New research seems to support what you probably heard your whole childhood: Bundle up, stay warm or you’ll catch your death of cold!
As it turns out, your immune system turns sluggish in the cold, and the cold virus grows better in the slightly chillier environment of your nose than at the body's normal core temperature. That's the conclusion of a mouse study published this week in the Proceedings of the National Academy of Sciences.
“The optimal temperature for the cold virus to replicate is around 33 degrees Celsius (91.4 degrees Fahrenheit), which is found in the nose of most people living in normal conditions,” says Akiko Iwasaki, a professor of immunology at Yale University and one of the authors on the paper.
As temperatures drop outside, humans breathe in colder air that chills their upper airways just enough to allow cold viruses to flourish, says Ellen Foxman, Iwasaki's colleague. The recent study suggests that if you can keep your nose warmer, the virus won’t replicate as easily.
Does that justify what your mother — and probably your grandmother, too — said for all these years? “I think we provided at least one scientific mechanism for why that might be true,” Iwasaki says with a laugh.
Two things are happening when the temperature drops inside the nose: First, every cell in the body has sensors that detect viruses inside it and these sensors don't work as well when the temperature drops to 33 degrees Celsius. Second, these sensors trigger another set of molecules known as interferons, which bind to the neighboring cells to alert them to make antiviral proteins. At the lower temperature, interferons don't induce the production of antiviral proteins as effectively.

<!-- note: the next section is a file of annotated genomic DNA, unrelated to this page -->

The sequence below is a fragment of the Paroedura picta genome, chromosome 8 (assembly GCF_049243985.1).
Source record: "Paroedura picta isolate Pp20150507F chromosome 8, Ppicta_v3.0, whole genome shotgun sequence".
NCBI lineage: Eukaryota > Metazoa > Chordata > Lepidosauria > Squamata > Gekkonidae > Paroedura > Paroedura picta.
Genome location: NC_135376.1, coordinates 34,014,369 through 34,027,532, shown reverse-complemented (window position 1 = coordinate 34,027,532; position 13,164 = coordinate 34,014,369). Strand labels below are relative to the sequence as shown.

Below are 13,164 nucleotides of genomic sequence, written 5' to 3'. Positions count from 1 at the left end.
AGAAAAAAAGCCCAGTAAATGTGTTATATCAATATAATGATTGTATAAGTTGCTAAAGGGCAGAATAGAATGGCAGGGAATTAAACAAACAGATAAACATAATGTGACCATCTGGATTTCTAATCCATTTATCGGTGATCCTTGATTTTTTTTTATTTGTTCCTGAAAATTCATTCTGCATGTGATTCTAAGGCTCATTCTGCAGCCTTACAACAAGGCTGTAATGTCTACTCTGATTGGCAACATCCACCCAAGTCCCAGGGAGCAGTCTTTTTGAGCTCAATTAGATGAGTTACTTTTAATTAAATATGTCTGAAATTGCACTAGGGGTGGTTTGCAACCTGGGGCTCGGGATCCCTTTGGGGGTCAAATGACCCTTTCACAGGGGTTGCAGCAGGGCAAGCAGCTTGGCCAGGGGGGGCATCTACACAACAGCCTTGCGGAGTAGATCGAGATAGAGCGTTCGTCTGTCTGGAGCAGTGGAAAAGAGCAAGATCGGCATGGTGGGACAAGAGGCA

These two reactions help the virus grow better, which makes it more likely that enough of it will grow in your nose to make you sick and spread it to other people. This may help explain why people get more colds in the winter than in the summer. The textbook explanation in medical school is that colds are more common in winter because people are more crowded into enclosed indoor spaces. Iwasaki thinks the colder temperature may also play a role.
“It makes a lot of sense if you look at the seasonality of the common cold. Usually you get it when the temperature is colder,” she notes. “So, we might have added one more explanation to why people catch colds.”
Covering your nose to keep it warmer may actually help. “I started doing that once we found these results,” Iwasaki says. “I wear a scarf around my face. It doesn't look that great, but I haven't caught a cold yet — so maybe it's working.”
And by the way, if you try boosting your immune system by using supplements or eating chicken soup, you may be fooling yourself.
“Because we have these two main defects [in the immune system] at the lower temperature, anything that relies on the immune system to block the virus is not going to work very well at [that] temperature,” Iwasaki says. “Just increasing the temperature [inside your nose] is the best remedy against the cold.”
So wear that scarf around your nose. What’s more important, after all — staying healthy or looking attractive? (Don’t answer that…)